We get “Me Time”. Searched out more by women than men, for some reason. Me time is important. Whether you are busy with children or grandchildren, me time is precious and starts the moment you step out of the door with your running kit on. For me, headphones are a big no, no unless I am on a treadmill. I enjoy the singing of many different kinds of birds locally and would hate to miss that and have “background music” in my ears. Every runner knows the feeling of suddenly coming out of a trance and thinking “how did I start thinking about that?” and then trying to wind back to see what started the chain of thoughts off and how it led to the weird thinking at the end of the chain. The problem I have with ‘me time’ is running in HR zone 2 and letting my mind wander and then waking up in HR zone 3 – where it is more natural to run. Yes I take a mobile phone with me on a run for emergency use and, yes, it’s on airplane mode so it cannot disturb me.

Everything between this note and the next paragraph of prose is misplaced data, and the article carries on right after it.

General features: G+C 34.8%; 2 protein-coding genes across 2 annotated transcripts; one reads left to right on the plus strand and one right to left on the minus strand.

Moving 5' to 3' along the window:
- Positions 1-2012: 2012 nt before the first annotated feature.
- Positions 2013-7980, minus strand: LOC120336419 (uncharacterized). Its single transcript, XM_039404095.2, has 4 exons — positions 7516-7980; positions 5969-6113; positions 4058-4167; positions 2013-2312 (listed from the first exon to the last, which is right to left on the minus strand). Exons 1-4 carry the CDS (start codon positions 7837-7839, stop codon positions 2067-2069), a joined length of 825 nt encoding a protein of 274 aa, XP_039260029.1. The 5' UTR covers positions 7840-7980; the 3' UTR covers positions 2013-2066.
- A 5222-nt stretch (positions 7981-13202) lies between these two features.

How is my nutrition working for me. I am not going to bang on about NSNG, being fat adapted, avoiding bad carbs, wondering why governments keep preaching 1960’s out of date dietary advice – you can read all about that in any of my previous blogs or books that I have previously recommended. Suffice to say that, as a runner I have read a number of nutrition books (not necessarily aimed at runners) and listened to regular running, diet and lifestyle podcasts. I don’t think if I was a non-runner I would have been so interested in what was going into me.
Thank you running and the running community for all you have done for me.